exile
Pronunciation
  • (America) IPA: /ˈɛɡˌzaɪl/, /ˈɛkˌsaɪl/
  • (British) IPA: /ˈɛkˌsaɪl/
Noun

exile

  1. (uncountable) The state of being banished from one's home or country.
    He lived in exile.
    They chose exile rather than assimilation.
    • c. 1590–1591, William Shakespeare, “The Two Gentlemen of Verona”, in Mr. William Shakespeares Comedies, Histories, & Tragedies: Published According to the True Originall Copies (First Folio), London: Printed by Isaac Iaggard, and Ed[ward] Blount, published 1623, OCLC 606515358 ↗, [Act V, scene iv]:
      Let them be recalled from their exile.
    Synonyms: banishment
  2. (countable) Someone who is banished from their home or country.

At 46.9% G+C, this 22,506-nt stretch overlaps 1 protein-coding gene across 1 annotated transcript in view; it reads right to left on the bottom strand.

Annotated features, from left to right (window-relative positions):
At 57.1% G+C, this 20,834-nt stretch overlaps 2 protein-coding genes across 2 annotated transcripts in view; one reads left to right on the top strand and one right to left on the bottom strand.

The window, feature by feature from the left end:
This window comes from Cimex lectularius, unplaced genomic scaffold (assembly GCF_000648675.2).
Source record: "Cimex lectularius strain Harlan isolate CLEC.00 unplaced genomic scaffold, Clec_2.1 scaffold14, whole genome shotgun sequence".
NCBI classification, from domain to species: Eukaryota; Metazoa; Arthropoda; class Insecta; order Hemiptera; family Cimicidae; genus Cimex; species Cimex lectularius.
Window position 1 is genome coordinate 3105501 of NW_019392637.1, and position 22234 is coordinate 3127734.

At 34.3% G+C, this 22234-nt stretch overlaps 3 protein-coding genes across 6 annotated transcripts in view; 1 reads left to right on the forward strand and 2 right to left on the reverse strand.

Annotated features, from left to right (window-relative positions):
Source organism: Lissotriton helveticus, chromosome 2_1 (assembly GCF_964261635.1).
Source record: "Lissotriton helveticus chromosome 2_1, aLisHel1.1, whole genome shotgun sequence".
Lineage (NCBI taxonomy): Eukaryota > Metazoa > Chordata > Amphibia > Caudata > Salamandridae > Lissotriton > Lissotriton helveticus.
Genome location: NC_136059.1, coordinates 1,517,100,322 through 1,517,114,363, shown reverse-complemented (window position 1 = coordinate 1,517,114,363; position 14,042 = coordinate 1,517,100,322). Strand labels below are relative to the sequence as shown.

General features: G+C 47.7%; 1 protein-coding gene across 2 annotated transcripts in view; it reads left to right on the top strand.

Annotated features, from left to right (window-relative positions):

• c. 1588–1593, William Shakespeare, “The Lamentable Tragedy of Titus Andronicus”, in Mr. William Shakespeares Comedies, Histories, & Tragedies: Published According to the True Originall Copies (First Folio), London: Printed by Isaac Iaggard, and Ed[ward] Blount, published 1623, OCLC 606515358 ↗, [Act I, scene iii]:
      Thou art an exile, and thou must not stay.
    She lived as an exile.
    Synonyms: expatriate, expat
Translations Translations Verb

exile (exiles, present participle exiling; past and past participle exiled)

  1. (transitive) To send into exile.
    • RQ
      Exiled from eternal God.
      c. 1606, William Shakespeare, “The Tragedie of Macbeth”, in Mr. William Shakespeares Comedies, Histories, & Tragedies: Published According to the True Originall Copies (First Folio), London: Printed by Isaac Iaggard, and Ed[ward] Blount, published 1623, OCLC 606515358 ↗, [Act V, scene viii]:
      Calling home our exiled friends abroad.
    Synonyms: banish, forban
Translations


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